Eric C. Schneider is a historian at the University of Pennsylvania and the author of "Smack: Heroin and the American City."
Smack, horse, dope, H, whatever it is called, heroin is king of underworld drugs. While pretenders such as cocaine and methamphetamines sometimes challenge its supremacy, heroin never fully relinquishes the crown.
No other drug (except alcohol) has as many poets and painters, musicians and models, and really, really cool adherents. If you want to flirt with the dark side and see how far into the abyss you can go without falling, heroin remains the best way to try.
That dark allure may account for the drug's longevity, but heroin use has waxed and waned over time. At the moment, it appears to be surging among young people on Long Island and, police say, in suburban areas across the Northeast.
Locally, in just the past few days, Brookhaven has hosted a public forum on the rise in heroin addiction, and the Smithtown school district said it is negotiating with police to admit drug-sniffing dogs into its high schools after hours.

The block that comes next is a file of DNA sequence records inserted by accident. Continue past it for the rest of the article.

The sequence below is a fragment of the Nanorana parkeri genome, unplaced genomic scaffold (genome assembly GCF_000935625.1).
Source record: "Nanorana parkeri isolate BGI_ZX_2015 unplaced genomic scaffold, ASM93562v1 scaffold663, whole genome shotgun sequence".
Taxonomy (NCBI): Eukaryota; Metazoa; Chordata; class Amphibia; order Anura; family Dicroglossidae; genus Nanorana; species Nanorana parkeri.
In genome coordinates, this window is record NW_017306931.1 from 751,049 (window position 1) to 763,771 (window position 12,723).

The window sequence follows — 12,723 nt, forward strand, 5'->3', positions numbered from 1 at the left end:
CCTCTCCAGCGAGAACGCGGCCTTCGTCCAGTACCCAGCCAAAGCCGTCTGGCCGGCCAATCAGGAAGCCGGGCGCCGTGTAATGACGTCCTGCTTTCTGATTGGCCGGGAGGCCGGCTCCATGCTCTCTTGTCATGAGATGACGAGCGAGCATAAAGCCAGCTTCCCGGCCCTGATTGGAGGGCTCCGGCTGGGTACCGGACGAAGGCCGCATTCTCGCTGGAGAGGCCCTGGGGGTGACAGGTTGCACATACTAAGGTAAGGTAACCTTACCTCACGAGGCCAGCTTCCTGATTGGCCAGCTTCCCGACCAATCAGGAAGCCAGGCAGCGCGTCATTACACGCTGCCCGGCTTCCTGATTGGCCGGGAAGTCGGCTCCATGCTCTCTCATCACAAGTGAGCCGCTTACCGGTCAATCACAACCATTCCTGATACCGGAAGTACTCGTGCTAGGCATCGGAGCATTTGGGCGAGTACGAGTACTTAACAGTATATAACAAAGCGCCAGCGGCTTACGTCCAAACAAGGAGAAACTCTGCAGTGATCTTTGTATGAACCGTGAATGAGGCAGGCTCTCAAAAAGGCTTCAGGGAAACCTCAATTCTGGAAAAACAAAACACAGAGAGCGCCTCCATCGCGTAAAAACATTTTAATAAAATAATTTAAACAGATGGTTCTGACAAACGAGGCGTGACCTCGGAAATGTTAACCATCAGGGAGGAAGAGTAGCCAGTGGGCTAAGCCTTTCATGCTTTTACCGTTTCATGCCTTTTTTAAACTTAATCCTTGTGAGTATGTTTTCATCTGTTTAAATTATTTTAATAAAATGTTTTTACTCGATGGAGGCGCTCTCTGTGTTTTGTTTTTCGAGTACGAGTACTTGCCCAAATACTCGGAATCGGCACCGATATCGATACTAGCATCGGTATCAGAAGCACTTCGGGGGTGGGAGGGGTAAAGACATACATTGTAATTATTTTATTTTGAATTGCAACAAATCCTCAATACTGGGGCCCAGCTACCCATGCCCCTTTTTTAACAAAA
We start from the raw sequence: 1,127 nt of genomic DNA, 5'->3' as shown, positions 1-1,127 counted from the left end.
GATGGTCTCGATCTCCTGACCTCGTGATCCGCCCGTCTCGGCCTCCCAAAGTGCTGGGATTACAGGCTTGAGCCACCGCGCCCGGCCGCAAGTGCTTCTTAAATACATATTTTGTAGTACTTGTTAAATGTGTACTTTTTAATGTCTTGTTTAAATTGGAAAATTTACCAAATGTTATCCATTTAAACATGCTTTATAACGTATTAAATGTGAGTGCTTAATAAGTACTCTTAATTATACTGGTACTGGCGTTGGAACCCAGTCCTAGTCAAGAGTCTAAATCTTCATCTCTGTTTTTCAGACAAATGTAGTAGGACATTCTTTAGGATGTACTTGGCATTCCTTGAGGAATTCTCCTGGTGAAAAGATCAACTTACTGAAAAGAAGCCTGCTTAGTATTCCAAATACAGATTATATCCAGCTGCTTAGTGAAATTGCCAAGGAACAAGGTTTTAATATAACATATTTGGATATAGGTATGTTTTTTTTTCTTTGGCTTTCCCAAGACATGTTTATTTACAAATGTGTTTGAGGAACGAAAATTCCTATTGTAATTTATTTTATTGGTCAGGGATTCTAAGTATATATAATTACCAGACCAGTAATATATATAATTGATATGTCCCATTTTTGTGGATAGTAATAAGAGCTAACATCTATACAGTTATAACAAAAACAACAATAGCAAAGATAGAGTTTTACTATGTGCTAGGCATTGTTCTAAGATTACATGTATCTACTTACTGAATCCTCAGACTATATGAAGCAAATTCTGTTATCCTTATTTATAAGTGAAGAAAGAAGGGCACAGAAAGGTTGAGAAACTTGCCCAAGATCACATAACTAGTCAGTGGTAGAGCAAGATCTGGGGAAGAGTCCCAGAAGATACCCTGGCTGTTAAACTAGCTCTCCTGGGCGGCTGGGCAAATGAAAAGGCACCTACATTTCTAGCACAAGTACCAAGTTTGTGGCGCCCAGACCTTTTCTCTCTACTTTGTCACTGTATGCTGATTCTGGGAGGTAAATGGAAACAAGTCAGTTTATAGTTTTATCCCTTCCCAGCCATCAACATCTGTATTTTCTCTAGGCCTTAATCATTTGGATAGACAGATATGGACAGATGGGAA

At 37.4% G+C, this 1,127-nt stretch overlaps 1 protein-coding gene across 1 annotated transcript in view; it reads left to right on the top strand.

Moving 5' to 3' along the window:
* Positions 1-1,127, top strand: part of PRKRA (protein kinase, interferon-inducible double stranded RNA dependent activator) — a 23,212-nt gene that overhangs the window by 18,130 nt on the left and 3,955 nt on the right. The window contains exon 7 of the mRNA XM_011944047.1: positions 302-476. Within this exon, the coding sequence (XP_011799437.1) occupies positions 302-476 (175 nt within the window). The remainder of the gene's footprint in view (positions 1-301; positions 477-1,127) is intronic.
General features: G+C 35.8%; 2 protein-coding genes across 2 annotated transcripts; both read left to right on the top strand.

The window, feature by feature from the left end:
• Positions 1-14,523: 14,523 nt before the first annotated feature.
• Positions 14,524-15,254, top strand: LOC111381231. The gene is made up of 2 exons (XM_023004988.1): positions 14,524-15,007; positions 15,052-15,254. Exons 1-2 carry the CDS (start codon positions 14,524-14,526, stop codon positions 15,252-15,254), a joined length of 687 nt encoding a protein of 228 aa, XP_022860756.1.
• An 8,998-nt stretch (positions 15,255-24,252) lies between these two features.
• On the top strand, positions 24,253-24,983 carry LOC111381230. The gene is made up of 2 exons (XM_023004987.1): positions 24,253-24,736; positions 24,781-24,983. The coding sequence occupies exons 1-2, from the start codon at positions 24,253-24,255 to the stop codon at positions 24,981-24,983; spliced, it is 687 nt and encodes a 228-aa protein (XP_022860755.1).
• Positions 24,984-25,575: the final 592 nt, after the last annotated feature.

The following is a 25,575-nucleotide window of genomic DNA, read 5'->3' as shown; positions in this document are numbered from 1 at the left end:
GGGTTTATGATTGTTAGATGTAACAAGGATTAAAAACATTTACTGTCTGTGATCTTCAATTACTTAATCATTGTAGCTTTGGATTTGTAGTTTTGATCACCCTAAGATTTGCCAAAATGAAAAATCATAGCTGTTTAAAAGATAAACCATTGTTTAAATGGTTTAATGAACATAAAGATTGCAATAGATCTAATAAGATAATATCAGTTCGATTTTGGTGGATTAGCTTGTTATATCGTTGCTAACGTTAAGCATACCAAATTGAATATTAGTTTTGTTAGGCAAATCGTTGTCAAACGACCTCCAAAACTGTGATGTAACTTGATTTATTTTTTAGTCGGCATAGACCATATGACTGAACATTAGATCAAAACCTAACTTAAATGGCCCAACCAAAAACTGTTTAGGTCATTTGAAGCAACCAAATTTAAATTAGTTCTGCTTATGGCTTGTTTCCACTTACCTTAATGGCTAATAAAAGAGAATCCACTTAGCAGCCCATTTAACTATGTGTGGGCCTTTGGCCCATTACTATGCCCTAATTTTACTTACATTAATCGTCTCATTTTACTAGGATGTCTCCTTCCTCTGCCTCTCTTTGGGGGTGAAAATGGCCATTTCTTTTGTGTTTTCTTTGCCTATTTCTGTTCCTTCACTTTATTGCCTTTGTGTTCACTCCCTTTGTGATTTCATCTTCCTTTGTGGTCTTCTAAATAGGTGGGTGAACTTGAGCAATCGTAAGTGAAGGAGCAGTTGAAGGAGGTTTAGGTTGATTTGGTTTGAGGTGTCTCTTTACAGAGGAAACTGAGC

How does heroin use manage to go in and out of fashion?
Some connect drug preferences to the national mood - in troubled times, the bliss of the narcotic nod makes all your troubles seem far way, whereas when times are good, stimulants, such as cocaine, make the good times last.
Others see the loss of "social learning" accounting for an increase in heroin; when there are many heroin users and consequently more addicts, young people readily see what heroin might lead to and are scared away. Over time, as a drug epidemic fades, so does fear of the drug, and a new cycle starts.